Today, Equinection is located on 112 acres in Yancey County, NC and has a herd of 11 horses. It took six years to build the facility – a barn, 100-square foot indoor arena, meeting space, outdoor classrooms, round pens, lovely gardens and grounds. Participants spend most of their time outdoors on the land working with the horses, journaling, or walking quietly on the trails. The beauty and serenity of the farm has become integral to the Equinection experience.
I now offer six workshops for personal development, leadership and recovery, among others. The programs developed over the fullness of time, as I integrated my life experiences and education into enriching and transformative experiences for participants.
Just as horses have curious natures and are natural explorers, I continue to push the boundaries of EFL and expand my teaching to better help people feel rooted in and nurtured by life.
To me, Equinection represents a kind of divine balance because my work with people has come full circle. For now, just as when I was a child, I connect with people’s hearts through grace offered in the form of the horse.
Executive Director, Karen Head
M.Ed. Creative Arts Education
Advanced Eponaquest Facilitator
Consummate Teacher Training from Nierika Sol
Karen has studied and practiced experiential education for thirty years. Her background and training in experiential arts education is a strong foundation for her work at Equinection. The expressive arts techniques she offers anchor and enrich clients’ experiences.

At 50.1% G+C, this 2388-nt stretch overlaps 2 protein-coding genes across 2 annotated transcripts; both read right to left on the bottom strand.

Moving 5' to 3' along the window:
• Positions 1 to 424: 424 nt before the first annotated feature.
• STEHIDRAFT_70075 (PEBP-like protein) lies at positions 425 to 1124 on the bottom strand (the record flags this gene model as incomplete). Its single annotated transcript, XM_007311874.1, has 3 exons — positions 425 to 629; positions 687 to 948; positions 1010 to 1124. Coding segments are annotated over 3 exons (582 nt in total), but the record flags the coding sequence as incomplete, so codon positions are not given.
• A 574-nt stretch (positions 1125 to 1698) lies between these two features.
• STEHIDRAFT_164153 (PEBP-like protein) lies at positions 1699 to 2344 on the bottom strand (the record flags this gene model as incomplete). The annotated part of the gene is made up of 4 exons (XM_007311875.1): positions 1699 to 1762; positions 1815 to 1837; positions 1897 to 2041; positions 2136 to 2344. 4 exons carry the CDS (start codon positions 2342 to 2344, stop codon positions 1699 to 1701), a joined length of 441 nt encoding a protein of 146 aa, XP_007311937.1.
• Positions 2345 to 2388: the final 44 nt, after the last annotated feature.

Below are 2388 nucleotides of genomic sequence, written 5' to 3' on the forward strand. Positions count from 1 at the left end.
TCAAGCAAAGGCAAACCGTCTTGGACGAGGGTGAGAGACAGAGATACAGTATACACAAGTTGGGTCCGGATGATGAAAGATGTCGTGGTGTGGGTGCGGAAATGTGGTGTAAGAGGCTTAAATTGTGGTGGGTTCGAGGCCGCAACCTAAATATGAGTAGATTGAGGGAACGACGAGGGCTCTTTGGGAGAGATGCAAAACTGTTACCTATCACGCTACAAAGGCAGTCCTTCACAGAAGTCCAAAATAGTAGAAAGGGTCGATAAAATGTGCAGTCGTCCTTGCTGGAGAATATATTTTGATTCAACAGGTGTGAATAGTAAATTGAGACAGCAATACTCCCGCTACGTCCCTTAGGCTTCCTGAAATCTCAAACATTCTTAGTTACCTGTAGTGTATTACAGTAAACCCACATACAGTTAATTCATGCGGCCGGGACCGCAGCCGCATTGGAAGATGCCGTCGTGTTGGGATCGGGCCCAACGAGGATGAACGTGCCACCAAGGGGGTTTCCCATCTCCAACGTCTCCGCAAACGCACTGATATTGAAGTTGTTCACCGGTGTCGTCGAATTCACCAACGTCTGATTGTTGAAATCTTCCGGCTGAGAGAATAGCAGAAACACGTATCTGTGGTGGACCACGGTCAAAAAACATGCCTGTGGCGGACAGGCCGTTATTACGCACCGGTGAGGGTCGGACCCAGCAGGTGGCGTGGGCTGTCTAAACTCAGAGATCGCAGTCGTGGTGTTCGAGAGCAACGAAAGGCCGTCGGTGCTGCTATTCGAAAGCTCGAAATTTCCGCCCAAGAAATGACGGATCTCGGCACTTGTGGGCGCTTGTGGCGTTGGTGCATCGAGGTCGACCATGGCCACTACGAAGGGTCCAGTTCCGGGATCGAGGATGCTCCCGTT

Her experiences with horses are rich and diversified. She grew up riding horses and has been a trail guide, riding teacher, and ranch hand. Equine Facilitated Learning (EFL) combines Karen’s love for horses and experiential learning to help people come to a deeper awareness of themselves and their lives.
After completing the Advanced Epona Facilitator-Training program, Karen sought to further improve her teaching skills. She began a concentrated study of teaching and facilitating at Nierika Sol where self-awareness is a major focus.
Karen values the challenge of self-discovery, and the courage it takes to look within for answers. As a result of her extensive and ongoing training, Karen developed a specialized Equine Facilitated Learning (EFL)/Equine Assisted Learning program at Equinection that uses awareness as a guide to self-discovery and personal transformation. She is a dedicated and gifted teacher.
Kenneth Johnson, Foreman